Wednesday, June 06, 2012

Posted by Laurel Garver on Wednesday, June 06, 2012 6 comments
FabricI
Review of Fabric by Jessica Bell
When Jessica Bell asked if I'd like to review her latest poetry collection, Fabric, I jumped at the chance. She's not only a gifted writer, but also a great champion of the genre in an age when poetry has been largely shifted to margins--the lofty ivory tower of academia and the mean streets of urban poetry slams and hip-hop. If you can't make sense of John Ashbery or get nervous in the presence of bling and graffiti, you might encounter poetry only in its commercialized form, between the folds of a greeting card.

But if you think accessible poetry is a dead genre, Bell urges you to think again. In Fabric, she takes on personas and inhabits them like a well-trained actor. This aspect might be jarring at first to readers accustomed to greeting-card variety verse, which is focused on personal emotion. Instead, we get a novelist's sensibilites--an ear for conflict and pivotal change moments, an empathetic drive to experience as another might. The poems seem to me to fall in the larger category of confessional poetry, sharing affinities with the work of Anne Sexton, Sylvia Plath, W.D. Snodgrass, John Berryman and Sharon Olds.

 In many of the poems, Bell uses to great effect stunning epiphany end-lines that shed a new light on what came before, sending a reader spiraling back in delight to re-read and reinterpret. Like Sexton, she can be both tenacious and tender, often within the same stanza.

I finished Fabric with a renewed desire to live and write more fully engaged with my world. That, my friends, is something no greeting card verse will do.

Fabric is available in e-book for $1.99 and paperback for $5.50.
Links:

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About Jessica Bell:

If Jessica Bell could choose only one creative mentor, she’d give the role to Euterpe, the Greek muse of music and lyrics. And not because she currently lives in Greece, either. The Australian-native author, poet and singer/songwriter/guitarist has her roots firmly planted in music, and admits inspiration often stems from lyrics she’s written.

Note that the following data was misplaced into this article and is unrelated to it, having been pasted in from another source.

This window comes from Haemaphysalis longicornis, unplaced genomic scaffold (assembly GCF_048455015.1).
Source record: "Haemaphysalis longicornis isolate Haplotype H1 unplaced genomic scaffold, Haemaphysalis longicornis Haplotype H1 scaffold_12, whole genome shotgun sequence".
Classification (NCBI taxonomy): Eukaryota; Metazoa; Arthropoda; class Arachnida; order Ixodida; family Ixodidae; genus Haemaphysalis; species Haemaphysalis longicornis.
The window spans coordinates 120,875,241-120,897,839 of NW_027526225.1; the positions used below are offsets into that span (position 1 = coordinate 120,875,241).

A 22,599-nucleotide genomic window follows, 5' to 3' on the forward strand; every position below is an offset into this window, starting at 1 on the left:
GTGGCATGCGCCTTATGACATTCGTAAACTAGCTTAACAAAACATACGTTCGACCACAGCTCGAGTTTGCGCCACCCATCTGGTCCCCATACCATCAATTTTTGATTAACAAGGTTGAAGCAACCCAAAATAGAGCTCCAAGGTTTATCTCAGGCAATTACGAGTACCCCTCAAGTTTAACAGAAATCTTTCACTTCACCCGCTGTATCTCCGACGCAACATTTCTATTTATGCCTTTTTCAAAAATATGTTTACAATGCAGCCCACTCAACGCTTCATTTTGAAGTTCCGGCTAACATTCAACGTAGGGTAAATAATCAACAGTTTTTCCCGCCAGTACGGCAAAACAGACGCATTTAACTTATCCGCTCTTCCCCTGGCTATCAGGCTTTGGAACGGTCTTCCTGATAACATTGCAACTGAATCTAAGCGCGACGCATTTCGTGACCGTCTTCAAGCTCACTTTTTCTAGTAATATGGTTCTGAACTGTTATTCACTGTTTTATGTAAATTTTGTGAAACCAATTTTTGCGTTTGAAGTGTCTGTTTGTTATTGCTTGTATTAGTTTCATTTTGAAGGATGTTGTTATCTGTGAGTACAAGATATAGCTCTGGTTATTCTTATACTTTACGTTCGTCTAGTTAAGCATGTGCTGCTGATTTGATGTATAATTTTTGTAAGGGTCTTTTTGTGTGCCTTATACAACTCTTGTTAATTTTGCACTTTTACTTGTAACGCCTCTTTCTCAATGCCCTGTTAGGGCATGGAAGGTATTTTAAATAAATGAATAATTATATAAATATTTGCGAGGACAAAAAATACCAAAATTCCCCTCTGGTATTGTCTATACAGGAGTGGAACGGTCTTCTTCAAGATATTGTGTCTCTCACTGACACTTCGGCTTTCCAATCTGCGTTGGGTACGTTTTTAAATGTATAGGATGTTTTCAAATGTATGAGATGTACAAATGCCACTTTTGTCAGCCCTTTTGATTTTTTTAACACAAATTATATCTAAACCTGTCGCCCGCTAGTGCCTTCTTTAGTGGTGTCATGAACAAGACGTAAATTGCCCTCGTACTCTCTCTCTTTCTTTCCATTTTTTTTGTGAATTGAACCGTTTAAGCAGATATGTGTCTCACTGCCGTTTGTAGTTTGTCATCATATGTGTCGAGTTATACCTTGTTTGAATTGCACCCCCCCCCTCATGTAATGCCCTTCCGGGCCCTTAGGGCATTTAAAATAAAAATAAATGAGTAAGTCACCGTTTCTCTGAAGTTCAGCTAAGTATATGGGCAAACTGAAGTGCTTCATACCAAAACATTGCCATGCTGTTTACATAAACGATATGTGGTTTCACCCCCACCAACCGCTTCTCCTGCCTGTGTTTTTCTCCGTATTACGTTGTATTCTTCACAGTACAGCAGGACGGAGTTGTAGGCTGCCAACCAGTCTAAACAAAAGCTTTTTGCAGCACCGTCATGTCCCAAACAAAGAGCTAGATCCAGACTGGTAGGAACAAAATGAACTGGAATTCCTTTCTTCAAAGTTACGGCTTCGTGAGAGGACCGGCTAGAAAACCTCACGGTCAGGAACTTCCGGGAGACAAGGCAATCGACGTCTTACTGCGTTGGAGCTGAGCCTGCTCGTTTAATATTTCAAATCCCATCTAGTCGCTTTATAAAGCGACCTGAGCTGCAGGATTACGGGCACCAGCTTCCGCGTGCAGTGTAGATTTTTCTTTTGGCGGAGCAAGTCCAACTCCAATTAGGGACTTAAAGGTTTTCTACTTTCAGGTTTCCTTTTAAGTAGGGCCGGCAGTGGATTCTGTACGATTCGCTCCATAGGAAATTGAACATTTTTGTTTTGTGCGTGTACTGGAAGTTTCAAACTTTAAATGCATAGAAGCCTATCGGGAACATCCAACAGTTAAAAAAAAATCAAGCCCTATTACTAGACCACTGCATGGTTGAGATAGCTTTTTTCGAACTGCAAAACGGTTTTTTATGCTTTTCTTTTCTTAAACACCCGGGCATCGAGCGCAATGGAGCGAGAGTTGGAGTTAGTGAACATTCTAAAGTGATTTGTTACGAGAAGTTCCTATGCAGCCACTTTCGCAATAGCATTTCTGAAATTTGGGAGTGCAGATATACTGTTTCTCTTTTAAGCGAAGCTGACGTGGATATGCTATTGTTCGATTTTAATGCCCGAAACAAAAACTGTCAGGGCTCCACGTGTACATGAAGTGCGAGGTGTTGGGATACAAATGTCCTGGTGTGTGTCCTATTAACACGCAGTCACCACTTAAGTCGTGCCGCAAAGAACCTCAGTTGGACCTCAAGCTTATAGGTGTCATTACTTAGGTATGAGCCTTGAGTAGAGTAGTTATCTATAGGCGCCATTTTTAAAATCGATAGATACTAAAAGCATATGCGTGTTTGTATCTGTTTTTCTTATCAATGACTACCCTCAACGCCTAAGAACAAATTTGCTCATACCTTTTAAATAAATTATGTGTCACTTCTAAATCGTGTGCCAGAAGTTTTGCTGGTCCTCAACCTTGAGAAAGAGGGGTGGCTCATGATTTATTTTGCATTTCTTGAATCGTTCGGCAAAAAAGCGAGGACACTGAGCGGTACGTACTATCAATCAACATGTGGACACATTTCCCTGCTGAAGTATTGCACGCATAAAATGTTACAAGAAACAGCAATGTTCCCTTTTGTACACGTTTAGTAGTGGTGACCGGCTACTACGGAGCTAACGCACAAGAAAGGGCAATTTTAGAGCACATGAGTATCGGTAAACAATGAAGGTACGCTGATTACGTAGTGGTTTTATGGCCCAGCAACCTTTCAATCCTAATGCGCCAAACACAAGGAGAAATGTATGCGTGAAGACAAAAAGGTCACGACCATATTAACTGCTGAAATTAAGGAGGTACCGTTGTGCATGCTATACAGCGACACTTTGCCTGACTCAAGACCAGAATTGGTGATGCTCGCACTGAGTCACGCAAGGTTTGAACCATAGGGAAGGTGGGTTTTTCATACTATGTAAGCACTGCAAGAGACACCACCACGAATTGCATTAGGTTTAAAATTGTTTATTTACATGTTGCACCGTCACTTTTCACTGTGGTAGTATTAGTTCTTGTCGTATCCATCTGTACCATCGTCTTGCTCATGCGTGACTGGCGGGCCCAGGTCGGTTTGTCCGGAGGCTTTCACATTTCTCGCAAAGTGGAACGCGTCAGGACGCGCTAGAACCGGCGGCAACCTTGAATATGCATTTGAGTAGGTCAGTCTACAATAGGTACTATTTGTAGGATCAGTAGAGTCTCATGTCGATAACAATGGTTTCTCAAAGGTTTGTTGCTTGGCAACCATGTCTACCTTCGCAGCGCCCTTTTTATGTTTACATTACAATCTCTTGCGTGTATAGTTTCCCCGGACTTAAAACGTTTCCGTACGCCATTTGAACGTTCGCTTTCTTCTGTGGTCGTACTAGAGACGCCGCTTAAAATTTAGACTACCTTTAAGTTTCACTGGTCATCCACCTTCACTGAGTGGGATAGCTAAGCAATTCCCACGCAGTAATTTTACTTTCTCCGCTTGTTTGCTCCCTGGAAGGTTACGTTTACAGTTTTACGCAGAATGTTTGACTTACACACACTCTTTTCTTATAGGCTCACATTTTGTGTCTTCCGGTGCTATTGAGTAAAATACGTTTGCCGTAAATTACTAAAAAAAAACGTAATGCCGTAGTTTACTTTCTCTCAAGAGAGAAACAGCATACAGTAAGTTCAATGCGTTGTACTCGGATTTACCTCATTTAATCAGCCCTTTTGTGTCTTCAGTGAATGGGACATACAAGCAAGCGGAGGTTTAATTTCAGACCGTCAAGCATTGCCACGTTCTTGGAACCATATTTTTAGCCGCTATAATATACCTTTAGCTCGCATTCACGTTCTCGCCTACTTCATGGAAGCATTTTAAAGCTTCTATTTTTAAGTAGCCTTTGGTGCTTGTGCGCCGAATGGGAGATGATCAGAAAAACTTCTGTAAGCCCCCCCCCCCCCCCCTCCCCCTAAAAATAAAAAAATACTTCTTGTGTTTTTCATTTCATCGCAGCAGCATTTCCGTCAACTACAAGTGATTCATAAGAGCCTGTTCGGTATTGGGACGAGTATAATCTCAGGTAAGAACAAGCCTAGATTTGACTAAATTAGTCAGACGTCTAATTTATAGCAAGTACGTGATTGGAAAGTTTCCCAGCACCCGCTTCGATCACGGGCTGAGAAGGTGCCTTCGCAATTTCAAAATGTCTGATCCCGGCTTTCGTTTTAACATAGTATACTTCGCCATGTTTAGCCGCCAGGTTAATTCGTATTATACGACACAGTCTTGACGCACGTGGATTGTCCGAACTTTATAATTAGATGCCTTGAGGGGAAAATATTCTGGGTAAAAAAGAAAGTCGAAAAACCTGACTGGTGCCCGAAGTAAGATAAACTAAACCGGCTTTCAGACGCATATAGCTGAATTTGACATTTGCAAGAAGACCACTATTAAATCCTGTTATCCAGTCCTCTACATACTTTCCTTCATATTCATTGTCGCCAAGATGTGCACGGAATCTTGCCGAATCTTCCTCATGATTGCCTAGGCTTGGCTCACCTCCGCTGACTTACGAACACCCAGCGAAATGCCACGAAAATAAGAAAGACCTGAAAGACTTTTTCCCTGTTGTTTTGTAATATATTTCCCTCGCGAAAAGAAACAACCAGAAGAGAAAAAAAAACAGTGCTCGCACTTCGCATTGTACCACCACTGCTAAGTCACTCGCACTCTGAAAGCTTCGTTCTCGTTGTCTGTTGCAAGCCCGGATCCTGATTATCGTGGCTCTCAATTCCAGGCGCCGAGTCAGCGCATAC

She is the Co-Publishing Editor of Vine Leaves Literary Journal, and co-hosts the Homeric Writers' Retreat & Workshop on the Greek Isle of Ithaca, with Chuck Sambuchino of Writer’s Digest.


For more information about Jessica Bell, please visit:

Website

Don't forget to enter my giveaway for a chance to win the anthology Poetry Pact Volume 1, which features more poems by Jessica Bell, as well as me and a dozen other fabulous poets.

6 comments:

  1. Wow, Laurel! I am so so grateful for this amazing review! Yup, Sharon Olds, another on my shelf pleading with me to pick it up :) Thank you thank you thank you with ALL my heart.

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    1. I think it's cool that there's an existing tradition to resonate with, even if you didn't arrive there by conscious choice.

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  2. The book sounds wonderful!

    I have to admit I've always had a secret yearning to write poetry, but I've been afraid to try. It's always seemed so unattainable.

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    1. Just like with fiction, it helps to start by reading. Some of the poets in the confessional school are fairly accessible--that is, they are more likely to use straightforward syntax (unlike John Ashbery) and talk about life as we live it, rather than lofty metaphysics and such. A couple sites I could recommend to surf are poets.org and poemhunter.com.

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  3. Jess is the best, and her poetry rules.

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